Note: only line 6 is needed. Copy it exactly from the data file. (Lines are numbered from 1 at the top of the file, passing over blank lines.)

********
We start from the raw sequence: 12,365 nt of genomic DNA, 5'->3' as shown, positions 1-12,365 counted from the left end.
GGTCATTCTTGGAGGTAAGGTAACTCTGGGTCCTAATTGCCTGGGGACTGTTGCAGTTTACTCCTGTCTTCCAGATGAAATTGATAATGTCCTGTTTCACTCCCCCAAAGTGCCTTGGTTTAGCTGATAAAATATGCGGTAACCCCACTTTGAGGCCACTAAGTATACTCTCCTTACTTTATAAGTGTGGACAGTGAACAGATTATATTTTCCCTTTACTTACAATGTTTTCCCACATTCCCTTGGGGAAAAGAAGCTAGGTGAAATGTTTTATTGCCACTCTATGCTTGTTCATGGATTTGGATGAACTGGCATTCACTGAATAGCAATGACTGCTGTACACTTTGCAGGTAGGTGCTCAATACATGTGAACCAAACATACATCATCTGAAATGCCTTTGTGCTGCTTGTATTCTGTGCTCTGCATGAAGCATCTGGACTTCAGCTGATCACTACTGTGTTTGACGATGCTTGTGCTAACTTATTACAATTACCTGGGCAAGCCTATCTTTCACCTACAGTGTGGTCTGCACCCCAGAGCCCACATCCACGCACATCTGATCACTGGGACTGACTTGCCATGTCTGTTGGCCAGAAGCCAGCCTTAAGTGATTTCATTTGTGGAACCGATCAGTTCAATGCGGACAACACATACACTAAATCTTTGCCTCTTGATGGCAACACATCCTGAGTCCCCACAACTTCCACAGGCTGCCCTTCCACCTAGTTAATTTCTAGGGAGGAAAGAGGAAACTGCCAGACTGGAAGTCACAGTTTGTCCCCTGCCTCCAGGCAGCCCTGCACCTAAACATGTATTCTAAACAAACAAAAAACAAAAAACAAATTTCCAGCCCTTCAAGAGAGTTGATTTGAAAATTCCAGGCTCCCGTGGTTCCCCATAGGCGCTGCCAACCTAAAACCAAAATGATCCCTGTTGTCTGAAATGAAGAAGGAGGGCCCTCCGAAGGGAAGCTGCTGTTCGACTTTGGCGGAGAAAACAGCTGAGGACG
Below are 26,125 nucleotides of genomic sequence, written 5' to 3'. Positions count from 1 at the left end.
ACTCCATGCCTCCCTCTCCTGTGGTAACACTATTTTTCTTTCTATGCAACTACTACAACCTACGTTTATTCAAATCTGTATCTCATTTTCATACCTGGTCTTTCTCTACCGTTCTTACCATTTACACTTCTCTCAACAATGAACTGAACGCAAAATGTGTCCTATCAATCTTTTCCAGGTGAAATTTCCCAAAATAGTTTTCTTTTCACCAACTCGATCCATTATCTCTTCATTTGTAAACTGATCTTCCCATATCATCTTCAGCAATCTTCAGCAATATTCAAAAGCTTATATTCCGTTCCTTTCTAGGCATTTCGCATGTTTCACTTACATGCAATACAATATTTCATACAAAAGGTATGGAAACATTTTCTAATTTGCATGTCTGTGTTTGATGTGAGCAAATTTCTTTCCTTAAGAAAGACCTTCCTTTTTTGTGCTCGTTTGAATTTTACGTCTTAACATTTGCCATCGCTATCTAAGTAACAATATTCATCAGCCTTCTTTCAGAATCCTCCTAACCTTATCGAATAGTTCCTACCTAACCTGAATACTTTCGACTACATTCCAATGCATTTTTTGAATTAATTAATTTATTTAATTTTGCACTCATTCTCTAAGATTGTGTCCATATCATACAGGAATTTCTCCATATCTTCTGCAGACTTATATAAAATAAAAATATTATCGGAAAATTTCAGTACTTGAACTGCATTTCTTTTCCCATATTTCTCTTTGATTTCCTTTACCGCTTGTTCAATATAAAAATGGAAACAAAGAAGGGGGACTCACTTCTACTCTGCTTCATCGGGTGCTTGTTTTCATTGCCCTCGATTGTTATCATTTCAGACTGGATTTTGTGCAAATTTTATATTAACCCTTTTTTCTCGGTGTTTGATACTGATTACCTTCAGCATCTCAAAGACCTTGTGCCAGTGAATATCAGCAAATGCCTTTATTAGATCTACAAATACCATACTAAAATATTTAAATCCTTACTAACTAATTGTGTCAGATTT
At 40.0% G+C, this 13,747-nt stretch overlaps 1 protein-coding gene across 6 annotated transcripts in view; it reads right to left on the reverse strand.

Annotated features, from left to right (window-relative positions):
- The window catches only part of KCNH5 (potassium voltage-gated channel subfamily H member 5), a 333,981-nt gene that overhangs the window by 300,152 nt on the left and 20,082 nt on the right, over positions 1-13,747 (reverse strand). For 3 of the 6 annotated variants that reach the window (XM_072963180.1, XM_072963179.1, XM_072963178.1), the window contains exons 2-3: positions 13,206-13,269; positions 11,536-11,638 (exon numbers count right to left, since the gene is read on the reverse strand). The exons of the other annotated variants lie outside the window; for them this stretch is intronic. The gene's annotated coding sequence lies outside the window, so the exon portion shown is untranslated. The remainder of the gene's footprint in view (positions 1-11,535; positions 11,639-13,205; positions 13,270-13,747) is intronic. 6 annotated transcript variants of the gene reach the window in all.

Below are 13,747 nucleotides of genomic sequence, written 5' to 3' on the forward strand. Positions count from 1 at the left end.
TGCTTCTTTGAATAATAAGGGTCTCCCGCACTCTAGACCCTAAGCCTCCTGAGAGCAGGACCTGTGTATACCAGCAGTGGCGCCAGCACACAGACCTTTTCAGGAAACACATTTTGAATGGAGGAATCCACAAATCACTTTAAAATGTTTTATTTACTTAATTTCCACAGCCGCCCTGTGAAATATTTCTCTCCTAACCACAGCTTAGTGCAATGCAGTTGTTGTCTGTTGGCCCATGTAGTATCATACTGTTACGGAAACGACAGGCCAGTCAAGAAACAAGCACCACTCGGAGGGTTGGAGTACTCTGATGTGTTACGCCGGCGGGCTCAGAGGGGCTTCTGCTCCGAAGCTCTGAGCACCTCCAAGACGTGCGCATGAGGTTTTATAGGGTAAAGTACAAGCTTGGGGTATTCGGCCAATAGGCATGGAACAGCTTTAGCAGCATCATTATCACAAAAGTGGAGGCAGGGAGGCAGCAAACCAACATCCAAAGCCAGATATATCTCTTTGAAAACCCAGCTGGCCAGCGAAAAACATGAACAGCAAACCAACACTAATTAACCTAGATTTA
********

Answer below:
Annotated features, from left to right (window-relative positions):